MP CBM-Z V1.0: design for a new Carbon Bond Mechanism Z (CBM-Z) gas-phase chemical mechanism architecture for next-generation processors
- 1College of Global Change and Earth System Science, Joint Center for Global Changes Studies, Beijing Normal University, Beijing 100875, China
- 2Intel (China) Corporation, Beijing 100013, China
- 3State Key Laboratory of Atmospheric Boundary Layer Physics and Atmospheric Chemistry, Institute of Atmospheric Physics, Chinese Academy of Sciences, Beijing 100029, China
- anow at: Artificial Intelligence Research Department, JD Corp., Beijing 100101, China
Correspondence: Qizhong Wu (email@example.com) and Huansheng Chen (firstname.lastname@example.org)
Precise and rapid air quality simulations and forecasting are limited by the computational performance of the air quality model used, and the gas-phase chemistry module is the most time-consuming function in the air quality model. In this study, we designed a new framework for the widely used the Carbon Bond Mechanism Z (CBM-Z) gas-phase chemical kinetics kernel to adapt the single-instruction, multiple-data (SIMD) technology in next-generation processors to improve its calculation performance. The optimization implements the fine-grain level parallelization of CBM-Z by improving its vectorization ability. Through constructing loops and integrating the main branches, e.g., diverse chemistry sub-schemes, multiple spatial points in the model can be operated simultaneously on vector processing units (VPUs). Two generation CPUs – Intel Xeon E5-2680 V4 CPU and Intel Xeon Gold 6132 – and Intel Xeon Phi 7250 Knights Landing (KNL) are used as the benchmark processors. The validation of the CBM-Z module outputs indicates that the relative bias reaches a maximum of 0.025 % after 10 h integration with -fp-model fast =1 compile flag. The results of the module test show that the Multiple-Points CBM-Z (MP CBM-Z) resulted in 5.16× and 8.97× speedup on a single core of Intel Xeon E5-2680 V4 and Intel Xeon Gold 6132 CPUs, respectively, and KNL had a speedup of 3.69× compared with the performance of CBM-Z on the Intel Xeon E5-2680 V4 platform. For the single-node tests, the speedup on the two generation CPUs can reach 104.63× and 198.50× using message passing interface (MPI) and 101.02× and 194.60× using OpenMP, and the speedup on the KNL node can reach 175.23× using MPI and 167.45× using OpenMP. The speedup of the optimized CBM-Z is approximately 40 % higher on a one-socket KNL platform than on a two-socket Broadwell platform and about 13 %–16 % lower than on a two-socket Skylake platform. We also tested a three-dimensional chemistry transport model (CTM) named Nested Air Quality Prediction Model System (NAQPMS) equipped with the MP CBM-Z. The tests illustrate an obvious improvement on the performance for the CTM after adopting the MP CBM-Z. The results show that the MP CBM-Z leads to a speedup of 3.32 and 1.96 for the gas-phase chemistry module and the CTM on the Intel Xeon E5-2680 platform. Moreover, on the new Intel Xeon Gold 6132 platform, the MP CBM-Z gains 4.90× and 2.22× speedups for the gas-phase chemistry module and the whole CTM. For the KNL, the MP CBM-Z enables a 3.52× speedup for the gas-phase chemistry module, but the whole model lost 24.10 % performance compared to the CPU platform due to the poor performance of other modules. In addition, since this optimization seeks to improve the utilization of the VPU, the model is more suitable for the new generation processors adopting the more advanced SIMD technology. The results of our tests already show that the benefit of updating CPU improved by about 47 % by using the MP CBM-Z since the optimized code has better adaptability for the new hardware. This work improves the performance of the CBM-Z chemical kinetics kernel as well as the calculation efficiency of the air quality model, which can directly improve the practical value of the air quality model in scientific simulations and routine forecasting.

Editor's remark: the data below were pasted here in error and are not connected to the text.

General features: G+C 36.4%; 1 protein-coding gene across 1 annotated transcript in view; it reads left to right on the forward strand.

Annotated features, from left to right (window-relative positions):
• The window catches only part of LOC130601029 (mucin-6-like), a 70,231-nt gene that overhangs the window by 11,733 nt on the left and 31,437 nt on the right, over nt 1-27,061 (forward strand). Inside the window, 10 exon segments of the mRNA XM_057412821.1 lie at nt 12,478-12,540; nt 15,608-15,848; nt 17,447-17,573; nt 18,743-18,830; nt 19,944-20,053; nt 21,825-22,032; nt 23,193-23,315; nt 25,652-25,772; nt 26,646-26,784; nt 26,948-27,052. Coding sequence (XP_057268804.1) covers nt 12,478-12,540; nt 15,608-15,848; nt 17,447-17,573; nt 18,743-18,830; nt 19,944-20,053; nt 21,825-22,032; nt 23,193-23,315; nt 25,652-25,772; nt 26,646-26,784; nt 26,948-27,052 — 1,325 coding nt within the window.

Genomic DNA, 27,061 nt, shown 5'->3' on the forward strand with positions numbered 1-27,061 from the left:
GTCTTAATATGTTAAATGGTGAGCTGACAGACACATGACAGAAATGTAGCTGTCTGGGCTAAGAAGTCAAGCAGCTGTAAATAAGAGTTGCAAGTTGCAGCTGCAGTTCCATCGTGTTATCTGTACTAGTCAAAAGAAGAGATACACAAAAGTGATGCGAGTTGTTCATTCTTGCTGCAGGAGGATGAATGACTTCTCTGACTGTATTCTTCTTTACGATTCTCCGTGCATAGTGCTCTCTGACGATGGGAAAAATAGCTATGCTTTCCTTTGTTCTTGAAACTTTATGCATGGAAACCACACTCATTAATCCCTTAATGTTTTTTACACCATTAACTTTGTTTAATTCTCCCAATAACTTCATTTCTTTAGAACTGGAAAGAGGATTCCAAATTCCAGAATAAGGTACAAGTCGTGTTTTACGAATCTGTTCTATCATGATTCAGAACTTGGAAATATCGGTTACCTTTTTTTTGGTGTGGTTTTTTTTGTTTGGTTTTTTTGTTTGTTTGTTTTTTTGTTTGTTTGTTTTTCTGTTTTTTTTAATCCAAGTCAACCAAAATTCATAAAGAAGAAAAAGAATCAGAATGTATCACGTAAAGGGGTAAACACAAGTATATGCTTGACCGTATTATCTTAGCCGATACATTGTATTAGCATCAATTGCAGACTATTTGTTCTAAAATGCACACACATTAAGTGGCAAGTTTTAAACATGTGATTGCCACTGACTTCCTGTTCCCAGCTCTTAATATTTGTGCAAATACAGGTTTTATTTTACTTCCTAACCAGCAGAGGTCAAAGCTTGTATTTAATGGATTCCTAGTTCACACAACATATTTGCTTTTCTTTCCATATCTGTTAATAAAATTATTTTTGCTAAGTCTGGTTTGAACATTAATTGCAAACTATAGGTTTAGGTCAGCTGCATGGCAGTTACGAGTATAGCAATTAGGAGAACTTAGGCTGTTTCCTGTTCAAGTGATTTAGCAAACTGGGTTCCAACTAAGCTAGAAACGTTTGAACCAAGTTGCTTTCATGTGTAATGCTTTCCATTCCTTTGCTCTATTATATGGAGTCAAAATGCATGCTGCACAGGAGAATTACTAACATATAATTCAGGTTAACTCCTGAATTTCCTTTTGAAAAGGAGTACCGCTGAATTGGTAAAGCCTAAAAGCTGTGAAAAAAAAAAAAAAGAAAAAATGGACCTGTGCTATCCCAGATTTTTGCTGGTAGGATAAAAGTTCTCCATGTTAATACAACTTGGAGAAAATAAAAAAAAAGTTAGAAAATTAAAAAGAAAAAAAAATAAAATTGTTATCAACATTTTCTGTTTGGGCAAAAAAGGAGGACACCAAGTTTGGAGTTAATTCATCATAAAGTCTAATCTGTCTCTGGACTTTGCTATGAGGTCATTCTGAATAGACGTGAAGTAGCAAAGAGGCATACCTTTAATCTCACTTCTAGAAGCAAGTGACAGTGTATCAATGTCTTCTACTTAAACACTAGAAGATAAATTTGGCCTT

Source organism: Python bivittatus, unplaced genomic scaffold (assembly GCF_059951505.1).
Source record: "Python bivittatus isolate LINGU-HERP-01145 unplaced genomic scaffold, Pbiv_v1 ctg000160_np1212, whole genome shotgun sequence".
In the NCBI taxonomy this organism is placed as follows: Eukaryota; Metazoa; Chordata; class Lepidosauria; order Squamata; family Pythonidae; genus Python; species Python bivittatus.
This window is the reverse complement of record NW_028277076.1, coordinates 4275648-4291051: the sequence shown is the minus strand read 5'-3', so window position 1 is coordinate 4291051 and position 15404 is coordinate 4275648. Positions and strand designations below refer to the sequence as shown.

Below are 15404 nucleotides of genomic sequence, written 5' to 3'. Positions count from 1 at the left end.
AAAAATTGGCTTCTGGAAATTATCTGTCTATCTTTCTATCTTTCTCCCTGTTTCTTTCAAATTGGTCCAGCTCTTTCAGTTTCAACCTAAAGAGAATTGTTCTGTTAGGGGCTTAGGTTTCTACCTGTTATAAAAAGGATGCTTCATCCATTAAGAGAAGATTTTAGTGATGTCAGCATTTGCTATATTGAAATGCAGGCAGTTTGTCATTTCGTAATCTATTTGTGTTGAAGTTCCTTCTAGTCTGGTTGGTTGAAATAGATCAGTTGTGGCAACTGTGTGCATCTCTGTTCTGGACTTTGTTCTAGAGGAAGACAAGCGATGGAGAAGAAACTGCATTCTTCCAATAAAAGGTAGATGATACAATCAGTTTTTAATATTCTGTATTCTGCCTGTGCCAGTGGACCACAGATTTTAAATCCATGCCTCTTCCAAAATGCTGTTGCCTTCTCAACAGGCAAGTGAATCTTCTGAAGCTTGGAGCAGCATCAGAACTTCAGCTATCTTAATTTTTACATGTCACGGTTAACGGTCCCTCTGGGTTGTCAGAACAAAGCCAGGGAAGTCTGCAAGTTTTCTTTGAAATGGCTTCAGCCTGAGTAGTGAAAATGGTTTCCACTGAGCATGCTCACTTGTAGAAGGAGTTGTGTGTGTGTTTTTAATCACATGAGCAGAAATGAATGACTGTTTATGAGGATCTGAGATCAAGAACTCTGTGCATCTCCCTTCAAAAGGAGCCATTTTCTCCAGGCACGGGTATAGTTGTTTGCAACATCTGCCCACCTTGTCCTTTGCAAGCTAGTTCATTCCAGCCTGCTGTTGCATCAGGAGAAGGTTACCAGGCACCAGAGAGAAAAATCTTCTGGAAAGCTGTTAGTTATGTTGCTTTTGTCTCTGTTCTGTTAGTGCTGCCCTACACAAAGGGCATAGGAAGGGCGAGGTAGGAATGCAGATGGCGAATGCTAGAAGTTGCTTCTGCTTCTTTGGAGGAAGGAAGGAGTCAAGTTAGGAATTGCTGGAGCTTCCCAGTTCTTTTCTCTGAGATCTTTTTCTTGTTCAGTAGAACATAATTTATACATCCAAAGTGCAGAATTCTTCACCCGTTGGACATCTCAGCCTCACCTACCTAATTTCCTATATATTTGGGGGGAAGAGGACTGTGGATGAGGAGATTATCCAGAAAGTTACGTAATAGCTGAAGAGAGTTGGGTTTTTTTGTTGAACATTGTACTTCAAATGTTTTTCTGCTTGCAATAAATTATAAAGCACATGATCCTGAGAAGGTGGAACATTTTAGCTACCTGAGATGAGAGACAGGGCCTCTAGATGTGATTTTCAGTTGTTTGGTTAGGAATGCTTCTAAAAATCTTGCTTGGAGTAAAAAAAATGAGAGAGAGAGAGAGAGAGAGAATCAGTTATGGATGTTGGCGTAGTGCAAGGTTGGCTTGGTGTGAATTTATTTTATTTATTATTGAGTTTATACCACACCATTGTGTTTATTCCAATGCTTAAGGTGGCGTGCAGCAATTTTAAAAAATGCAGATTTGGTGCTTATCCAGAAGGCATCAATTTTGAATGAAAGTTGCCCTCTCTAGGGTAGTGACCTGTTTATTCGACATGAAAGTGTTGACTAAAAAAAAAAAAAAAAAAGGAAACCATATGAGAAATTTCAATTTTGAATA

Air pollution and its impacts on human health have attracted widespread attention all over the world, especially in developing countries (Gurjar et al., 2016; Zhang et al., 2017). As a useful tool for air quality problems, chemistry transport models (CTMs), are widely used in studies of air quality (Gao et al., 2016; Chen et al., 2015; Wu et al., 2014) and in establishing air quality forecasting (AQF) systems. As the core of the AQF system, a CTM requires a large number of computational resources to simulate the complex chemical and physical processes. To satisfy the demand of routine air quality forecasting in a timely manner, coarse spatial resolution and relatively simple processes are adopted in CTMs to minimize the use of computational resources. Meanwhile, other simulation studies with more complex processes are also limited by computational resources. Therefore, air quality studies can benefit significantly by improving the performance of the CTM used.
In a CTM, the most time-consuming module is the gas-phase chemistry module (Wang et al., 2017). The gas-phase chemistry module is described as a system of ordinary differential equations (ODEs) to simulate the chemical kinetics of trace gases in an atmosphere model (Seinfeld and Pandis, 2012). Linford et al. (2009) reported that the Regional Acid Deposition Model version 2 (RADM2) (Zimmermann and Poppe, 1994; Chang et al., 1987), a chemical kinetics kernel, accounted for 90 % of the computational time in the Weather Forecasting and Research/Chemistry (WRF-chem) model (Grell et al., 2005). Another widely used chemical kinetics kernel, the Carbon Bond Mechanism version Z (CBM-Z) (Zaveri and Peters, 1999), accounts for approximately 68 % of the computation time in the Global Nested Air Quality Prediction Model System (GNAQPMS) (Chen et al., 2015; Wang et al., 2017). Therefore, accelerating the gas-phase chemistry module can directly improve the performance of the CTM as well as the whole AQF system. The AQF system can also benefit from the performance improvement by adopting a higher model resolution and improving the frequency of air quality forecasting.